1. The effects of local intra-arterial infusion of adenosine on renal blood flow, glomerular filtration and renin release in eight healthy awake subjects have been examined.
2. Renal blood flow and glomerular filtration rate were measured as the clearances of p-aminohippurate and inulin, respectively. After basal samplings, adenosine was infused intra-arterially at successive rates of 2 and 10 μg min−1 kg−1 for 40 min at each rate.
3. Apart from a small increase in heart rate (65 ± 4 to 71 ± 4 beats/min), there were no signs of sympathetic activation (unchanged blood pressure and catecholamine levels) during the infusion. Clearance of p-aminohippurate tended to increase, but not significantly, during adenosine infusion (518 ± 48 ml/min basal, 563 ± 52 ml/min during the highest dose of adenosine). The arterial plasma concentration of p-aminohippurate decreased by 9 ± 3% (P < 0.05), consistent with a small increase in renal blood flow in the infused kidney. Inulin clearance was reduced from 115 ± 3 to 97 ± 2 ml/min (P <0.001). The extraction of inulin, reflecting the filtration fraction, was 18% in both kidneys in the basal state. During infusion of adenosine the extraction in the infused kidney decreased to 12 ± 3% (P < 0.01 compared with the control kidney, 23 ± 3%).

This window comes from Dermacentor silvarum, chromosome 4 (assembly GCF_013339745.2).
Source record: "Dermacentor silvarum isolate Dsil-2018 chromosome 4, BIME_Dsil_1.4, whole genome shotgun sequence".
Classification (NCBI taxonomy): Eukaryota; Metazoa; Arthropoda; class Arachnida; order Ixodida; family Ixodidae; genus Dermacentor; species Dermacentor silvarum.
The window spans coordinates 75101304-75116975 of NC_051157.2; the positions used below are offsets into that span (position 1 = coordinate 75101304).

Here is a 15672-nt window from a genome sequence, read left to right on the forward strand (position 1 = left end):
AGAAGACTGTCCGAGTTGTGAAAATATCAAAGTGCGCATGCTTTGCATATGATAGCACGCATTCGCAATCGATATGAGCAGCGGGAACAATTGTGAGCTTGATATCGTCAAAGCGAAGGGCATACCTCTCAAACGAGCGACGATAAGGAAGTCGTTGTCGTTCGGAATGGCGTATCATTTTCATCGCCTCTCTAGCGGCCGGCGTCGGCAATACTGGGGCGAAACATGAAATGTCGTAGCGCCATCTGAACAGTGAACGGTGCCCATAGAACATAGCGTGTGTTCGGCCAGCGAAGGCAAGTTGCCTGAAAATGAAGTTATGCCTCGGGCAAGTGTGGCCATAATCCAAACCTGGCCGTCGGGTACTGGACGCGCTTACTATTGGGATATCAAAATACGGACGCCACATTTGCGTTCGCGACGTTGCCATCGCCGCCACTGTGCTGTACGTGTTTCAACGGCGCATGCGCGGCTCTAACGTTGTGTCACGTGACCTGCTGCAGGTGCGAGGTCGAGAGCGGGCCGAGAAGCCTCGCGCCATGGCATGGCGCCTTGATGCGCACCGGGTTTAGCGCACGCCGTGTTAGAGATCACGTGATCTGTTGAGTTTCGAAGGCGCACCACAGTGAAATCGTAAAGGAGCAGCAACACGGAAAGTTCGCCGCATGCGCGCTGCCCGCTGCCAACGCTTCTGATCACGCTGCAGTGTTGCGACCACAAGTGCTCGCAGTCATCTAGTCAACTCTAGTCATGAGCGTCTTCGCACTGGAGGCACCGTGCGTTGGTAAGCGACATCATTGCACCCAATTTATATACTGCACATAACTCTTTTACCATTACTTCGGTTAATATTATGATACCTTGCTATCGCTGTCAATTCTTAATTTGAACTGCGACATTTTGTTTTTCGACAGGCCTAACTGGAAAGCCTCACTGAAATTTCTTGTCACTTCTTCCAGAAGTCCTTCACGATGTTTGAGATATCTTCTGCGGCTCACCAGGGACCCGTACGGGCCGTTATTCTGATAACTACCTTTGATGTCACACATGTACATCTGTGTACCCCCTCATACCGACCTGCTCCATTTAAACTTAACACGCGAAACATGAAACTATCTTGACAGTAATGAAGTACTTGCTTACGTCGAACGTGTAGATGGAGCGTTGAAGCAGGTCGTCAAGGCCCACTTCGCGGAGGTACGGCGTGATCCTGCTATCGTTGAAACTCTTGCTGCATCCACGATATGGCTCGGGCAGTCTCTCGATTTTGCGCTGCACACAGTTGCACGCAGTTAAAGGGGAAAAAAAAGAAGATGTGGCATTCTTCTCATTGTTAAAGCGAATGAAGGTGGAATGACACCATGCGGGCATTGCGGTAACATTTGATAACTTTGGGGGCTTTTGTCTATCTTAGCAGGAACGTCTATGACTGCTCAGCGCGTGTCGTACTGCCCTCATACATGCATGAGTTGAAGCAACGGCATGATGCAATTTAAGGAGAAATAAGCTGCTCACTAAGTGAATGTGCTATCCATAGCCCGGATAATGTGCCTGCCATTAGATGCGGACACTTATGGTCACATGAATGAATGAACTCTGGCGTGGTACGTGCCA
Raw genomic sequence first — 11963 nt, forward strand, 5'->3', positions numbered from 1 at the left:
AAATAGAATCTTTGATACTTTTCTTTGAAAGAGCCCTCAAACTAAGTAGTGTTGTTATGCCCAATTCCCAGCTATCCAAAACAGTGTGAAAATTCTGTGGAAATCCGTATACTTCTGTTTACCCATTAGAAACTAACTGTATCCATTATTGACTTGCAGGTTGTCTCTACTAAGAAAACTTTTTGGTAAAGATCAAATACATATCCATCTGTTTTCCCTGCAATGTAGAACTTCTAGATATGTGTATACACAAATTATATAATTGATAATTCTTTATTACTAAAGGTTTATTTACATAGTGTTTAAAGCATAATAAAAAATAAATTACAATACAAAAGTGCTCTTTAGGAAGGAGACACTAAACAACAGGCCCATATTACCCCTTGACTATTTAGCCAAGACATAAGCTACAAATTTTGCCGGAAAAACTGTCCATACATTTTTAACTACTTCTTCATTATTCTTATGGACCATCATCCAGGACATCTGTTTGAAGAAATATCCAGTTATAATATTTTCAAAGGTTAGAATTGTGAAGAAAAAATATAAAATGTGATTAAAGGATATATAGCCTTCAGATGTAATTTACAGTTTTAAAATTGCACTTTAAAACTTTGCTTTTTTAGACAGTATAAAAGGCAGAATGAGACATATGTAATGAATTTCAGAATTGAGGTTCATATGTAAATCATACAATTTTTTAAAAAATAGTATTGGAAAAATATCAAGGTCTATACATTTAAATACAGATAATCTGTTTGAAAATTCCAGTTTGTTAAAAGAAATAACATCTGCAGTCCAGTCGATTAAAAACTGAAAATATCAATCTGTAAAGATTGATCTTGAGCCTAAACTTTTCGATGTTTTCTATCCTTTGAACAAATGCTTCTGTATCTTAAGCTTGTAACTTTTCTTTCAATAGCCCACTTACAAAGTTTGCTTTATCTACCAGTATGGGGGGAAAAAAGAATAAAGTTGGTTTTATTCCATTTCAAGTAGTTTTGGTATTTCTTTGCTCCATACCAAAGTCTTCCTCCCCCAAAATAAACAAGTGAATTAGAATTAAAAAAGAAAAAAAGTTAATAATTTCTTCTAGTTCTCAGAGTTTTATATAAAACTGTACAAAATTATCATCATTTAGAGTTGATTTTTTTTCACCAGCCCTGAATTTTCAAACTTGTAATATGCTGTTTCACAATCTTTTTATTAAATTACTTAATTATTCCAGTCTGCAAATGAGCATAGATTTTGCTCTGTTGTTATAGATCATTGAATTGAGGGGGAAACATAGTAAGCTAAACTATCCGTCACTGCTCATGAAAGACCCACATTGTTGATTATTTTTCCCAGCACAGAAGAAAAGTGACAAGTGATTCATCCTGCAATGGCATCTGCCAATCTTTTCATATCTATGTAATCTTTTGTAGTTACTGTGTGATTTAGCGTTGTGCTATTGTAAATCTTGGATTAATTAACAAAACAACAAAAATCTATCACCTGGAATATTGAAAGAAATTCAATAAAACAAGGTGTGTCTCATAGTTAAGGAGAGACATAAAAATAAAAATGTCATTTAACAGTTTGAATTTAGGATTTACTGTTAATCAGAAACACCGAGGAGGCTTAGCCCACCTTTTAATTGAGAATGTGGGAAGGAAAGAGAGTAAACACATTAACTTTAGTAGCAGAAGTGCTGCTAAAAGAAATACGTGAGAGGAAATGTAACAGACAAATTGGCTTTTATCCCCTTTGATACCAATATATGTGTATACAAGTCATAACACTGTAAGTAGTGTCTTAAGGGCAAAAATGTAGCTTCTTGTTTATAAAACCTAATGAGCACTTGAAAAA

4. The total excretion of Na+ was unchanged, but there was a minor decrease in K+ clearance. Thus, the K+/Na+ excretion ratio decreased from a basal value of 13 ± 2 to 10 ± 2 (P <0.01) at the highest dose of adenosine. The calculated renal uptake of oxygen was unchanged in the control kidney, but decreased in the adenosine-infused kidney from a basal value of 5.4 ± 0.5 ml/min to 3.8 ± 0.4 ml/min at the highest dose of adenosine (P < 0.01).
5. During continued intra-arterial adenosine infusion, nitroprusside was infused (0.3-2.5 μg min−1 kg−1) for 15 min to decrease blood pressure and stimulate renin production. Mean blood pressure decreased from 90 ± 2 to 63 ± 2 mmHg, whereas heart rate remained unaffected. There were increases in the arterial concentrations of adrenaline (0.3 ± 0.1 to 1.3 ± 0.3 nmol/l; P<0.01), aldosterone (136 ± 24 to 491 ± 144 pmol/l; P<0.001) and renin activity (0.8 ± 0.2 to 1.8 ± 0.5 pmol) of angiotensin I h−1 min−1; P < 0.05; values correspond to the basal state and 15 min of nitroprusside infusion, respectively). In the control kidney the arteriovenous concentration difference for renin activity increased from the basal state by 2.3 ± 0.8 pmol of angiotensin I h−1 ml−1, but remained unchanged in the adenosine-infused kidney (0.0 ± 0.3 pmol of angiotensin I h−1 ml−1, P < 0.02).
6. In conclusion, the direct renal effects of adenosine in healthy awake subjects include a local dilatation of postglomerular vessels, thereby decreasing glomerular filtration, and a reduction in renal oxygen consumption. Furthermore, adenosine prevents an increase in renin release during nitroprusside-induced hypotension.